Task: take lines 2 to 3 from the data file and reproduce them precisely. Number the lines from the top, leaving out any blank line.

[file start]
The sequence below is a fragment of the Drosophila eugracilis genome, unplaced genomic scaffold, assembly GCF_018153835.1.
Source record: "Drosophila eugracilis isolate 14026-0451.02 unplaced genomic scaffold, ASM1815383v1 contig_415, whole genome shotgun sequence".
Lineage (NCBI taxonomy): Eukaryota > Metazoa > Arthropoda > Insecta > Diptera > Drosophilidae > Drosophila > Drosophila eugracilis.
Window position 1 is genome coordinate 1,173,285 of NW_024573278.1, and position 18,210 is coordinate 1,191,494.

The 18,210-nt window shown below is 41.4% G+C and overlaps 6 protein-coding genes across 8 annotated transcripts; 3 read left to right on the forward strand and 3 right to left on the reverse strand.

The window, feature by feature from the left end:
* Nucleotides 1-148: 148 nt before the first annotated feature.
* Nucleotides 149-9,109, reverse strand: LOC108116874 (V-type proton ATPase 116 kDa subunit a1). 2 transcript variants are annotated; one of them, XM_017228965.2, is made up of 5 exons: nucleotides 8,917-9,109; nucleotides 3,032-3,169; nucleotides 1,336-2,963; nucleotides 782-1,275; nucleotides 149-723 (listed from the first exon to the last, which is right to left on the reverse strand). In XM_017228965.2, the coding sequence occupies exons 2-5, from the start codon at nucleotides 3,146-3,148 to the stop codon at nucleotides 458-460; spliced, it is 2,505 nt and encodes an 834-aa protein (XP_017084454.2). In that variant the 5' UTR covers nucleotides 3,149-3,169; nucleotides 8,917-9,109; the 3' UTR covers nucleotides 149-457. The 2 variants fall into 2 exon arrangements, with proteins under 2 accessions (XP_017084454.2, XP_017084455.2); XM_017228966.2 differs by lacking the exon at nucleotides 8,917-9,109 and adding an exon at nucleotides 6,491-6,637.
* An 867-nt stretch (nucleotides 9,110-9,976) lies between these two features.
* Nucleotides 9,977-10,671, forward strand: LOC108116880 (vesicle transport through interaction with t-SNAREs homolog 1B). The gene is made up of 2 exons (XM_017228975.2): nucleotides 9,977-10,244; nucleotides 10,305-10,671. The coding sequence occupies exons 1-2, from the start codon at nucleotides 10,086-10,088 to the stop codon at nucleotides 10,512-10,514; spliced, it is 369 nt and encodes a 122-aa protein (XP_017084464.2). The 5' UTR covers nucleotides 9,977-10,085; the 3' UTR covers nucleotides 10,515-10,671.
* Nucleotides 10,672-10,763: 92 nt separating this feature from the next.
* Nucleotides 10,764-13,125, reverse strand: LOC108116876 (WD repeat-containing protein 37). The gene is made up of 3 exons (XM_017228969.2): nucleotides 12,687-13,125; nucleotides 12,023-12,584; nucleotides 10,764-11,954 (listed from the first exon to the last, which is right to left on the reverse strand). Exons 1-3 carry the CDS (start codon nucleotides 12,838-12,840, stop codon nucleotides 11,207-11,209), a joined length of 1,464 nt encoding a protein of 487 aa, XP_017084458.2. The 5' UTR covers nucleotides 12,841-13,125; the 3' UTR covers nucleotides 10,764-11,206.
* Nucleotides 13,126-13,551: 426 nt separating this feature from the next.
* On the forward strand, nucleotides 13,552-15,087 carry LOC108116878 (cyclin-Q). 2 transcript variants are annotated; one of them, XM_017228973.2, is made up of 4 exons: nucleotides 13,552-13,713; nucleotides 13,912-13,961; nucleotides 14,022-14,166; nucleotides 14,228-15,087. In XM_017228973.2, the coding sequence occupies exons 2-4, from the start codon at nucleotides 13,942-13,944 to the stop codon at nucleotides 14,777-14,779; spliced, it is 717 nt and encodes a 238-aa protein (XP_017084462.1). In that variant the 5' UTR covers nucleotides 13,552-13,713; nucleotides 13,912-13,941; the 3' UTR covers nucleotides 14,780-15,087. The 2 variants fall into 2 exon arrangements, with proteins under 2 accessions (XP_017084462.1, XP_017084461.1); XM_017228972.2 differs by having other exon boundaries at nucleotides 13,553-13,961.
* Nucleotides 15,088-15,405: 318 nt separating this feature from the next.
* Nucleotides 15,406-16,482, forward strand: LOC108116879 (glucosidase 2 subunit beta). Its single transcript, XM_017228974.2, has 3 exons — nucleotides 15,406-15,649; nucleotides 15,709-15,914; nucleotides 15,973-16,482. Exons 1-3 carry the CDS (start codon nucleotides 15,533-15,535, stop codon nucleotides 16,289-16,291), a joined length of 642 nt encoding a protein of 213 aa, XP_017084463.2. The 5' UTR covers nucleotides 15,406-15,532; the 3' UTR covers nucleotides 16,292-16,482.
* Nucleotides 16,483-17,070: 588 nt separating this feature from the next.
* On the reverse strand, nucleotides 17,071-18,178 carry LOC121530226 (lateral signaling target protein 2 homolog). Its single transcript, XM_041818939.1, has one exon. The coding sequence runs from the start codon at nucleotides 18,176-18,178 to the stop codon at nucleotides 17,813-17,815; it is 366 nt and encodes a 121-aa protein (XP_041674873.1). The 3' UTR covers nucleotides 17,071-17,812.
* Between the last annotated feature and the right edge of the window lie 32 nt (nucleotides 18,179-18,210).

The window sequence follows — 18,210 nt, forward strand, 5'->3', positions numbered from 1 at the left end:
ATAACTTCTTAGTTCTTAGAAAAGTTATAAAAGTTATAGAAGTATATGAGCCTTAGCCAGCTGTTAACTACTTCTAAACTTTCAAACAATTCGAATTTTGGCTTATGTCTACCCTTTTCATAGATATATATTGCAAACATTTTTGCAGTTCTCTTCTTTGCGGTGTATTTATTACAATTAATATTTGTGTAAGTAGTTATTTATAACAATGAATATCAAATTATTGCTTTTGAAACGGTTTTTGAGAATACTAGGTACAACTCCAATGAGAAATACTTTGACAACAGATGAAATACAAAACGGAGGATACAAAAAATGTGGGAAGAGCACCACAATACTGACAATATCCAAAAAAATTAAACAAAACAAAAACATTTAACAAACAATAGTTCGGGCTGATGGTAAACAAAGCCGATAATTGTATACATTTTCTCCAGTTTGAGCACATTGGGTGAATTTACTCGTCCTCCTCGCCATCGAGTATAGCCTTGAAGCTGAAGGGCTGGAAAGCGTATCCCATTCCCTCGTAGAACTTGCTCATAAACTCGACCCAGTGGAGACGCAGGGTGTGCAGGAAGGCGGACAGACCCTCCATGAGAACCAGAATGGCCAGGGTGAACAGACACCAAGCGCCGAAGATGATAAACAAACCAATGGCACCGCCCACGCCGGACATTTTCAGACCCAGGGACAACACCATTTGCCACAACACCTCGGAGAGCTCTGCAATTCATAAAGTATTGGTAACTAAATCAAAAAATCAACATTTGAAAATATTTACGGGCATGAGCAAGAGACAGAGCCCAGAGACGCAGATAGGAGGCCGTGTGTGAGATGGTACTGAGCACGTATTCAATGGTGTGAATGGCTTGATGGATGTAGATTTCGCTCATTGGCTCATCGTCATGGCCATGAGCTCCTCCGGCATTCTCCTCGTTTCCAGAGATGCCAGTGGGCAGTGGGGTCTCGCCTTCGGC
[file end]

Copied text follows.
Source record: "Drosophila eugracilis isolate 14026-0451.02 unplaced genomic scaffold, ASM1815383v1 contig_415, whole genome shotgun sequence".
Lineage (NCBI taxonomy): Eukaryota > Metazoa > Arthropoda > Insecta > Diptera > Drosophilidae > Drosophila > Drosophila eugracilis.